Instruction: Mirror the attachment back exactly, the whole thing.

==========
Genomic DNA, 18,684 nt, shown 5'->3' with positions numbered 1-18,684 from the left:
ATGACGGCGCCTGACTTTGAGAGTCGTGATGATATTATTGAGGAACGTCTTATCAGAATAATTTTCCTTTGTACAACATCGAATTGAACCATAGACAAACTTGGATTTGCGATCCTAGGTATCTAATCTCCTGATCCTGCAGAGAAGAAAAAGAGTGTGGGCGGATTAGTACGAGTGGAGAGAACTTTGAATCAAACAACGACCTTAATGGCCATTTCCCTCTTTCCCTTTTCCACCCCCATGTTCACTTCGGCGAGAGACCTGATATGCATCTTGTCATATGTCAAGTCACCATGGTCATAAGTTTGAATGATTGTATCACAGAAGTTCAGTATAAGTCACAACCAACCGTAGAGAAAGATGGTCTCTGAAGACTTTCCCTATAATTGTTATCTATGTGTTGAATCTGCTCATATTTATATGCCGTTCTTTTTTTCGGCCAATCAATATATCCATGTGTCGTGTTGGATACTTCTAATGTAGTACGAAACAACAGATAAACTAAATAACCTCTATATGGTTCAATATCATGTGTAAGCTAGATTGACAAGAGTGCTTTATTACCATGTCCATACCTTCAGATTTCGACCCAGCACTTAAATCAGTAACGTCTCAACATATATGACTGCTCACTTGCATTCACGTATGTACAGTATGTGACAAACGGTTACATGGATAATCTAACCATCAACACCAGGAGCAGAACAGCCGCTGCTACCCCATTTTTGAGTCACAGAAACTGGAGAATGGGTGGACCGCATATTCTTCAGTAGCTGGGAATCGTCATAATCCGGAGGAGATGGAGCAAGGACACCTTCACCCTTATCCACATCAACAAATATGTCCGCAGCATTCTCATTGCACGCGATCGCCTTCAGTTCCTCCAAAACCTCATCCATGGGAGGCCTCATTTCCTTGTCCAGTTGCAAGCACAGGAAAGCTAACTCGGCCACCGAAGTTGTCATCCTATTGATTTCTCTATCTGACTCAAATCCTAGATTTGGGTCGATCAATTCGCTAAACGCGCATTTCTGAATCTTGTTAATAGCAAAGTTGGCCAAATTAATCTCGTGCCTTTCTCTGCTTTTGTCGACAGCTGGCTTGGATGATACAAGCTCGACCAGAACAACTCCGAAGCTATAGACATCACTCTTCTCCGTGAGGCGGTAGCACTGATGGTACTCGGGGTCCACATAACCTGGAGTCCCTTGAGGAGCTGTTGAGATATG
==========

Genomic DNA, 18,684 nt, shown 5'->3' with positions numbered 1-18,684 from the left:
ATGACGGCGCCTGACTTTGAGAGTCGTGATGATATTATTGAGGAACGTCTTATCAGAATAATTTTCCTTTGTACAACATCGAATTGAACCATAGACAAACTTGGATTTGCGATCCTAGGTATCTAATCTCCTGATCCTGCAGAGAAGAAAAAGAGTGTGGGCGGATTAGTACGAGTGGAGAGAACTTTGAATCAAACAACGACCTTAATGGCCATTTCCCTCTTTCCCTTTTCCACCCCCATGTTCACTTCGGCGAGAGACCTGATATGCATCTTGTCATATGTCAAGTCACCATGGTCATAAGTTTGAATGATTGTATCACAGAAGTTCAGTATAAGTCACAACCAACCGTAGAGAAAGATGGTCTCTGAAGACTTTCCCTATAATTGTTATCTATGTGTTGAATCTGCTCATATTTATATGCCGTTCTTTTTTTCGGCCAATCAATATATCCATGTGTCGTGTTGGATACTTCTAATGTAGTACGAAACAACAGATAAACTAAATAACCTCTATATGGTTCAATATCATGTGTAAGCTAGATTGACAAGAGTGCTTTATTACCATGTCCATACCTTCAGATTTCGACCCAGCACTTAAATCAGTAACGTCTCAACATATATGACTGCTCACTTGCATTCACGTATGTACAGTATGTGACAAACGGTTACATGGATAATCTAACCATCAACACCAGGAGCAGAACAGCCGCTGCTACCCCATTTTTGAGTCACAGAAACTGGAGAATGGGTGGACCGCATATTCTTCAGTAGCTGGGAATCGTCATAATCCGGAGGAGATGGAGCAAGGACACCTTCACCCTTATCCACATCAACAAATATGTCCGCAGCATTCTCATTGCACGCGATCGCCTTCAGTTCCTCCAAAACCTCATCCATGGGAGGCCTCATTTCCTTGTCCAGTTGCAAGCACAGGAAAGCTAACTCGGCCACCGAAGTTGTCATCCTATTGATTTCTCTATCTGACTCAAATCCTAGATTTGGGTCGATCAATTCGCTAAACGCGCATTTCTGAATCTTGTTAATAGCAAAGTTGGCCAAATTAATCTCGTGCCTTTCTCTGCTTTTGTCGACAGCTGGCTTGGATGATACAAGCTCGACCAGAACAACTCCGAAGCTATAGACATCACTCTTCTCCGTGAGGCGGTAGCACTGATGGTACTCGGGGTCCACATAACCTGGAGTCCCTTGAGGAGCTGTTGAGATATG